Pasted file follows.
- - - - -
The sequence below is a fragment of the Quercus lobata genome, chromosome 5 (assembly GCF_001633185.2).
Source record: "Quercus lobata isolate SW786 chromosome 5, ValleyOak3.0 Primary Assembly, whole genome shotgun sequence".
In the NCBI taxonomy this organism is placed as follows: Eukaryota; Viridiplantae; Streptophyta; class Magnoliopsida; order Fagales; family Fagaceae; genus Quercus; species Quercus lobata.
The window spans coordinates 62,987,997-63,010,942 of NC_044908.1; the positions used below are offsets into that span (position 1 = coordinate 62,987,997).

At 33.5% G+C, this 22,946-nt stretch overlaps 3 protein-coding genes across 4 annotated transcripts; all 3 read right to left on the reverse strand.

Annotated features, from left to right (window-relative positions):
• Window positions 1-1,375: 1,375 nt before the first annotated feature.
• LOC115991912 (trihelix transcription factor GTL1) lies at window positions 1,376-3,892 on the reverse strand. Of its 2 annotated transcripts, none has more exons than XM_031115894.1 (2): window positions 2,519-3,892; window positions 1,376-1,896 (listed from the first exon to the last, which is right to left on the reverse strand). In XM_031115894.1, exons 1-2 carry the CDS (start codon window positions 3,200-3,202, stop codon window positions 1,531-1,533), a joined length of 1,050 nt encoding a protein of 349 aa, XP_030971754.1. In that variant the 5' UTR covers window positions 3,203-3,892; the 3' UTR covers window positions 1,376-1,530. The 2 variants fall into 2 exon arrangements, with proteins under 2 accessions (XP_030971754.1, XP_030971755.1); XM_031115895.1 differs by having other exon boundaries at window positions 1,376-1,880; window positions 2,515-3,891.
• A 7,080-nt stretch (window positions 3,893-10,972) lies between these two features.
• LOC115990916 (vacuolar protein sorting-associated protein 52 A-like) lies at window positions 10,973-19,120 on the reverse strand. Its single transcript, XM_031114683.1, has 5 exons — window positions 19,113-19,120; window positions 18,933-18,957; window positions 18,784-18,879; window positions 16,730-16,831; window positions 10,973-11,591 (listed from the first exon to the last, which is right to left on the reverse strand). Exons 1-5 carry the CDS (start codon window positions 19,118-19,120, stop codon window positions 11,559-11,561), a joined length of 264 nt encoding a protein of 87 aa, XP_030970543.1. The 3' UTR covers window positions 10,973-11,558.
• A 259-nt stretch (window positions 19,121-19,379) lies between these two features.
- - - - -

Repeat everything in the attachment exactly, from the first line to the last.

The sequence below is a fragment of the Quercus lobata genome, chromosome 5 (assembly GCF_001633185.2).
Source record: "Quercus lobata isolate SW786 chromosome 5, ValleyOak3.0 Primary Assembly, whole genome shotgun sequence".
In the NCBI taxonomy this organism is placed as follows: Eukaryota; Viridiplantae; Streptophyta; class Magnoliopsida; order Fagales; family Fagaceae; genus Quercus; species Quercus lobata.
The window spans coordinates 62,987,997-63,010,942 of NC_044908.1; the positions used below are offsets into that span (position 1 = coordinate 62,987,997).

At 33.5% G+C, this 22,946-nt stretch overlaps 3 protein-coding genes across 4 annotated transcripts; all 3 read right to left on the reverse strand.

Annotated features, from left to right (window-relative positions):
• Window positions 1-1,375: 1,375 nt before the first annotated feature.
• LOC115991912 (trihelix transcription factor GTL1) lies at window positions 1,376-3,892 on the reverse strand. Of its 2 annotated transcripts, none has more exons than XM_031115894.1 (2): window positions 2,519-3,892; window positions 1,376-1,896 (listed from the first exon to the last, which is right to left on the reverse strand). In XM_031115894.1, exons 1-2 carry the CDS (start codon window positions 3,200-3,202, stop codon window positions 1,531-1,533), a joined length of 1,050 nt encoding a protein of 349 aa, XP_030971754.1. In that variant the 5' UTR covers window positions 3,203-3,892; the 3' UTR covers window positions 1,376-1,530. The 2 variants fall into 2 exon arrangements, with proteins under 2 accessions (XP_030971754.1, XP_030971755.1); XM_031115895.1 differs by having other exon boundaries at window positions 1,376-1,880; window positions 2,515-3,891.
• A 7,080-nt stretch (window positions 3,893-10,972) lies between these two features.
• LOC115990916 (vacuolar protein sorting-associated protein 52 A-like) lies at window positions 10,973-19,120 on the reverse strand. Its single transcript, XM_031114683.1, has 5 exons — window positions 19,113-19,120; window positions 18,933-18,957; window positions 18,784-18,879; window positions 16,730-16,831; window positions 10,973-11,591 (listed from the first exon to the last, which is right to left on the reverse strand). Exons 1-5 carry the CDS (start codon window positions 19,118-19,120, stop codon window positions 11,559-11,561), a joined length of 264 nt encoding a protein of 87 aa, XP_030970543.1. The 3' UTR covers window positions 10,973-11,558.
• A 259-nt stretch (window positions 19,121-19,379) lies between these two features.